New York City’s most conspicuous oddball, as I type this a week prior to the mayoral primaries here, is Andrew Yang. He’s in some ways my type of nerd: 1990s Brown alum, likes robots, would love to believe the City can be made fun again with some easy policy fixes. The economic advisor from his presidential campaign, Ann Lee, said very nice things about my book on libertarianism.
Even if his idea of neat nerd policy fixes is often a mix of the quirky and the authoritarian—legalizing to-go alcoholic beverages with one hand while he institutes more surveillance programs with the other—he’d probably do far less damage than someone more tied to political machines (the metaphorical ones, I mean, not the robots) and unions. Since New York State tends to rank last in lists of U.S. states’ economic freedom, and since we’re in the final months of having a communist as mayor in New York City, it’s hard to believe Yang would make things much worse.
Thus, I’ve tended to view him with sympathy as he's bungled his way through our era’s p.c. landmines. So sensitive is NYC these days that he was condemned by some gay activists as insensitive for saying at a rally of the so-called Stonewall Democrats, “You’re so human and beautiful… You make New York City special. I have no idea how we ever lose to the Republicans given that you all are frankly in leadership roles all over the Democratic Party… If I go to Cubbyhole, I think I’m going to be accompanied by at least one of my two campaign managers who are both gay… So there’s like a lot of familiarity with the community at the head of my campaign, leading it.”
If that’s what passes for hate speech these days, I can only imagine how fawning the love speech must be. Nonetheless, the group endorsed Scott Stringer for mayor instead. God help Yang if he gets near a trans movement event, I suppose, given that they’re angrier and more demanding than gay groups.
Living embodiment of the electorate that I am, I unwittingly walked in the wee hours this past Saturday from the sort of environment that creates Yang supporters to the sort of environment that’s apparently creating even more numerous Eric Adams supporters. I left a birthday party for a button-wearing and nerdy member of the “Yang Gang,” as Yang supporters call themselves, and by passing through Washington Square Park unwittingly viewed a scene that’s apparently inspiring fear, or at least sensationalist headlines, at the New York Post and causing people to long for a more tough-on-crime candidate than upbeat Yang.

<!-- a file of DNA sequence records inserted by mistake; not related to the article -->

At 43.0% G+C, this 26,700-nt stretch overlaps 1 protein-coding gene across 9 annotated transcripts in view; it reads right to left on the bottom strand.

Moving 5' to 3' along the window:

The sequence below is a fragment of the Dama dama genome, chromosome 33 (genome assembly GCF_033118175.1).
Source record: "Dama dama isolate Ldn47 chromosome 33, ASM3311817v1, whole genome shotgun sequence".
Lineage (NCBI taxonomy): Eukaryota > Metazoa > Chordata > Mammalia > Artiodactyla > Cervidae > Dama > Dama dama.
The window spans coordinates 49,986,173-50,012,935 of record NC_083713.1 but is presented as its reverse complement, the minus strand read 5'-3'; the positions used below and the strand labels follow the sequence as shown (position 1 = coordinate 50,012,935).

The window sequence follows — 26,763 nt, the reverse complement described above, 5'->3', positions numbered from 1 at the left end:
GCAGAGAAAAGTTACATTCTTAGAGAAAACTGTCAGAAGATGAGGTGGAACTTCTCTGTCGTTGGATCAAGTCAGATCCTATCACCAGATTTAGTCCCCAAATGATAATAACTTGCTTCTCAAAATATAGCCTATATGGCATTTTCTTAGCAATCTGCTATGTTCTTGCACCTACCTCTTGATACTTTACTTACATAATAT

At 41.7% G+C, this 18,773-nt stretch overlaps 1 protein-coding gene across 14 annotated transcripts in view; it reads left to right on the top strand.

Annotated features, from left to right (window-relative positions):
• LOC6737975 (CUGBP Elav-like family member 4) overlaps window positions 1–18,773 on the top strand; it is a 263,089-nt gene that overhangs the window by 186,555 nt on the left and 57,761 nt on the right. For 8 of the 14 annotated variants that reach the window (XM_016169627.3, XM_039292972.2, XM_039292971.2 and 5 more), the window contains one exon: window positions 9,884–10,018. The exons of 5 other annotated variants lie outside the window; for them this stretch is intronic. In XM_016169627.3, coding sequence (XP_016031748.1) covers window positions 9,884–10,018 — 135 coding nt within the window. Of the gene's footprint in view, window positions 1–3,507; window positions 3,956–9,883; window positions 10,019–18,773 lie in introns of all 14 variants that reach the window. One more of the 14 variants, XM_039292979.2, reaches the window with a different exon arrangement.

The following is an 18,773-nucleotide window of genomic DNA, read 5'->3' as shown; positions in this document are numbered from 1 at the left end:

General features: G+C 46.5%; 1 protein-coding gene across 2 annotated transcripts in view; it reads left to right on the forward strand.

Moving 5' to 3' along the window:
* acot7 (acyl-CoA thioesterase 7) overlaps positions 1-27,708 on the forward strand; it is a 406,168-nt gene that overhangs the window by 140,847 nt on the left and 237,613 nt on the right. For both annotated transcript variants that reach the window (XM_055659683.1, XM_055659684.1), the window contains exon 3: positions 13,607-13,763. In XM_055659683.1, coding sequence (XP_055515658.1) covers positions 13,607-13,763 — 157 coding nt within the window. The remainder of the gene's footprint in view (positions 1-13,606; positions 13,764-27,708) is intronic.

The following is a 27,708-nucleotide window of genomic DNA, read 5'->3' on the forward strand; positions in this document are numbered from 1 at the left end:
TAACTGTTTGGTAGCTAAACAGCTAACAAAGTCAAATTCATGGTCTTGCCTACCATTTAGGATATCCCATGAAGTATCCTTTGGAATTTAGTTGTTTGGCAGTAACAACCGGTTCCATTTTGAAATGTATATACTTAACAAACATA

The park appeared to host a gathering of hundreds of happy people, listening to music and loving life with a palpable sense of relief at COVID protocols fading away. But according to the Post, these post-midnight gatherings aren’t a sign the City still has life but are instead “mayhem” that call for curfews and police crackdowns. The Post makes it sound as if you’d see the horror any time you glance around—though one of their recent pieces on the purported carnage included a fight at a diner no New Yorker would normally talk about as part of Washington Square Park, for starters. They want the picture to look grim.
That sort of uptight “law and order” pro-police thinking is what often passes for “conservatism” in New York City, which doesn’t have much in the way of the other kinds of conservatism (religion, free markets, tradition, etc.), but in this case, with voters understandably shaken by rioting and looting last year, it’s a mindset that may lead to the election of a fairly conventional but anti-crime Democrat, Eric Adams. I admit he deserves some eclecticism points for being liberal, enthusiastically vegan, black and at the same time pro-gun, anti-crime, an ex-cop, and anti-woke-sensitivity.
Most New Yorkers think guns are inherently evil—even some of the aforementioned “conservatives”—but Adams says he’ll carry his gun as mayor and says a safe city shouldn’t need security details for politicians anyway. He laments the “far left,” too, and the detached “truth be damned...Instagram/Twitter universe” in which combative discourse now occurs. You can’t just label him a conservative in disguise, though, not if he attributes the recovery of his faltering eyesight to his kale-filled vegan diet and plans food/health education centers throughout the city. He may have succeeded in squaring the City’s cultural circles.
And by libertarian standards, it’s good his economic platform at least includes some tax breaks and fine reductions, whereas the average NYC left-liberal wants both the tax and the regulatory burden increased, just to stick it to those no-good capitalists. No candidate who neglects to mention reducing government as the most obvious method of boosting the economy here should ever get anyone’s vote (not that it’s clear anyone should be voting or that there should be a government at all, mind you).
Reacting to the Adams surge, Yang's campaign has gone surprisingly negative in the final weeks, saying, “Eric Adams has achieved the rare trifecta of being investigated for corruption at the city, state, and federal levels—for rewarding shady donors, operating a sham organization, and illegally using non-profit dollars to boost his political career.” And Adams may not even really live in New York City, spending too much of his time in dreaded New Jersey.
But New York welcomes stranger people from stranger places and may not much care. After an exhausting couple of years, they may be happy to have an out-of-town cop save them from potential chaos in the streets, real or imagined, and if the cop is black to boot, they can skip all the wearying arguments about whether they’re voting out of white supremacism and anti-Asian hate. The robots dispensing universal basic income credits may have to wait for a rosier, more optimistic future.
—Todd Seavey is the author of Libertarianism for Beginners and is on Twitter at @ToddSeavey.